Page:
Skip to main content

Egypt prepares for solar alignment in Abu Simbel temple amid coronavirus

The major solar phenomenon of the sun passing over the statue of Ramses II at the Temple of Abu Simbel in Egypt’s Aswan is overshadowed this year by the coronavirus pandemic.
A picture taken in 2002 shows tourists casting their shadows as a ray of light illuminates the statue of Ramses II inside the temple of Abu Simbel, south of Aswan, in upper Egypt. More than 2500 tourists witnessed 22 October 2007 the sun illuminating the inner sanctuary, which happens only twice a year with a wide belief among archaeologists that the two days mark Ramsis II's birthday and day of coronation. AFP PHOTO/KHALED DESOUKI (Photo credit should read KHALED DESOUKI/AFP via Getty Images)

CAIRO — The solar alignment where the sun illuminates the face of the statue of Ramses II is considered a major event in Pharaonic history and holds many secrets of the pharaohs.

This phenomenon occurs twice a year in the Temple of Abu Simbel in the city of Aswan in Upper Egypt, a scene that attracts the world’s attention.

Maj. Gen. Ashraf Attia, governor of Aswan, said in a press statement Oct. 22  that preparations have been made by all parties involved to receive tourists, both foreign and Egyptian, flocking in to witness this phenomenon. He stressed that precautionary and preventive measures against the coronavirus have been taken. Attia added that it was agreed with the Egyptian Ministry of Tourism and Antiquities and the Ministry of Culture not to hold the celebration that usually takes place on the sidelines of the biannual event, in a bid to prevent many people gathering.

King Ramses II is known as Ramses the Great, the third pharaoh of the 19th Dynasty of Egypt, who led many military campaigns in the Levant. At the age of 14, Ramses II took over the reins of power from his father Seti I.

Twice a year, the sun illuminates the face of Ramses II, passing over a 60-meter (197-feet) distance until it reaches the Holy of Holies room, where the king lies. The sun also passes over the Ramses II statue for 20-25 minutes at dawn of Oct. 22, which coincides with the start of the flood and agricultural season in ancient Egypt. On Feb. 22, the sun announces the start of the harvest season.

The Holy of Holies is a room in the temple that is home to the statue of Ramses II and, sitting next to him, the God of the Sun Ra, the gods Re Hor Achti and Amun, and Ptah, the god of darkness.

According to Egyptologist Wassim al-Sisi, ancient Egyptians were geniuses in astronomy and all sciences. He told Al-Monitor that the world’s scientists acknowledged that the sun phenomenon over the statue of Ramses II is a great miracle, as the sun passes over the statue twice a year — on Ramses II’s birthday and the day of his coronation.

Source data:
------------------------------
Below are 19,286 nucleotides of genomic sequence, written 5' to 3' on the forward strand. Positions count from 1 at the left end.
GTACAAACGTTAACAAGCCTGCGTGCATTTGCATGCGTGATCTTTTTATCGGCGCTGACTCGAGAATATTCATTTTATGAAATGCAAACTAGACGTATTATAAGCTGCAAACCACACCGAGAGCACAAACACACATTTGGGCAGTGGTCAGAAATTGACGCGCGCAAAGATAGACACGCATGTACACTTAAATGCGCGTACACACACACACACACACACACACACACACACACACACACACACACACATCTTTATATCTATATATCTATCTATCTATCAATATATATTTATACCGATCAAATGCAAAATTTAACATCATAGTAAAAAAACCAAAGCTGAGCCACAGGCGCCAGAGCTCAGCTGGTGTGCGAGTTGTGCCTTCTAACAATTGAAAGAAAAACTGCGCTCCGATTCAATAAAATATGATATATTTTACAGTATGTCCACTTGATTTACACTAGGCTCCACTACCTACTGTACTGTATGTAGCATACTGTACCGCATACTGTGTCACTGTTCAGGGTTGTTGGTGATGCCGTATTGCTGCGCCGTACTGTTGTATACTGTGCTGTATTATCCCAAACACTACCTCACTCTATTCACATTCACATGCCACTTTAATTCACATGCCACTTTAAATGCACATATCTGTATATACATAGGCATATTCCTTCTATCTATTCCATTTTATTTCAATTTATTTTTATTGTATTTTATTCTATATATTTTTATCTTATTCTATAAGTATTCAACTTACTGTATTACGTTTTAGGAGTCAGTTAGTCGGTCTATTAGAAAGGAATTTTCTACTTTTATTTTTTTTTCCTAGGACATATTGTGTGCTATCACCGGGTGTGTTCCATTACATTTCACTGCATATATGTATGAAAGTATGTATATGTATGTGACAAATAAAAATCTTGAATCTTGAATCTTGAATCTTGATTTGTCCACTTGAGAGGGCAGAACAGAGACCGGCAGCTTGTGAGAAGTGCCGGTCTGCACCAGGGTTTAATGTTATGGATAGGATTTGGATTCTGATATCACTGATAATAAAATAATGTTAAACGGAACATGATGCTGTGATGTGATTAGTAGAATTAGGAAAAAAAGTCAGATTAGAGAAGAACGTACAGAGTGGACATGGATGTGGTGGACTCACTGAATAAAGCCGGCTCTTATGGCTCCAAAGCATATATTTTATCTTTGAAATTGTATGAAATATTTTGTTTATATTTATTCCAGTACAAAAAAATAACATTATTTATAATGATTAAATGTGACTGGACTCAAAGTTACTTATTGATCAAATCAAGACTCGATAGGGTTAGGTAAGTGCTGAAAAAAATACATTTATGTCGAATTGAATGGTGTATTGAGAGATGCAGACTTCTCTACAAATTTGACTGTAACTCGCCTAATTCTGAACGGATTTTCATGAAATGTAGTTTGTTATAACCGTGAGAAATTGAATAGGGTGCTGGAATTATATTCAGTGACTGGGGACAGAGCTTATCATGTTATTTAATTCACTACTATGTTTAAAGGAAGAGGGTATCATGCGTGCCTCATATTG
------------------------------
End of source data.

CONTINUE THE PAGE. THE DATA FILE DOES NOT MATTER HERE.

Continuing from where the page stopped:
Sisi added that at the same time the sun also illuminates the statues of Re Hor Achti and Amun. 

“The great surprise is that the sun illuminates half of the face of the god Ptah, the fourth god in the Holy of Holies room. Ptah symbolizes the night and the day, or the light and the darkness,” Sisi said.

He noted, “This phenomenon embodies the gigantic efforts made by Egyptian pharaohs in the world of astronomy to serve all humanity." 

Sisi said that the pharaohs were successful in creating a great astronomical phenomenon, while the rest of the world struggled to come up with a calendar.

“Back then the lunar calendar was common. We had found an archaeological papyrus that read, ‘Save me, Amun. Summer and winter are overlapping and intertwining,’” Sisi said. 

“This solar phenomenon proves that Egypt under the pharaohs revealed back in 4242 B.C. that the earth was part of the solar and not the lunar system. This is why we, Egyptians, have to celebrate the fact that Egypt set for the world the correct solar calendar for the year — with 366 days,” he said.

Sisi pointed out that civilization begins with written records. “Before civilization there was what is called civilization quest. Ancient Egyptians assured the world since 4241 B.C. that a year is made up of 365 days. This indicates that nearly 500 years of astronomical research had been done to pave the way for this [discovery],” he said. 

“For instance, the First Dynasty began in 5619 B.C., and not 3003, as the British Museum claims. This was proved by recent studies,” Sisi said.

The British Museum had previsouly confirmed that the First Dynasty comprised three kings, but nine royal tombs of the First Dynasty were later found in 2016 in several areas in Egypt. 

Elhami al-Zayat, a tourist expert and head of the Egyptian General Company for Tourism and Hotels, told Al-Monitor that the sun phenomenon on the statue of Ramses II is seen as one of the greatest events in the world, which has a major positive impact on Egytian tourism.

“The timing, however, of this [biannual] event does not suit many tourists, especially students who are usually caught up at schools or universities at these times of the year. But the Temple of Abu Simbel, in general, is seen as one of the major tourist attractions in the city of Aswan in Upper Egypt,” Zayat said. 

He added, “This event is occurring this year amid exceptional circumstances, namely the coronavirus pandemic that has negatively affected the turnout of foreign tourists."

Zayat said that the pandemic has dealt a blow to the tourism sector not only in Egypt but the entire world. “Several major tourist companies laid off a large number of their workers, not being able to pay salaries. The tourism industry has been the hardest hit by the coronavirus since its outbreak until now.”

Zayat called on the world’s governments to save the tourism sector from collapse, by offering tourism companies financial aid, especially since the global movement of tourists has drastically dwindled compared to previous years. 

More from Baher al-Kady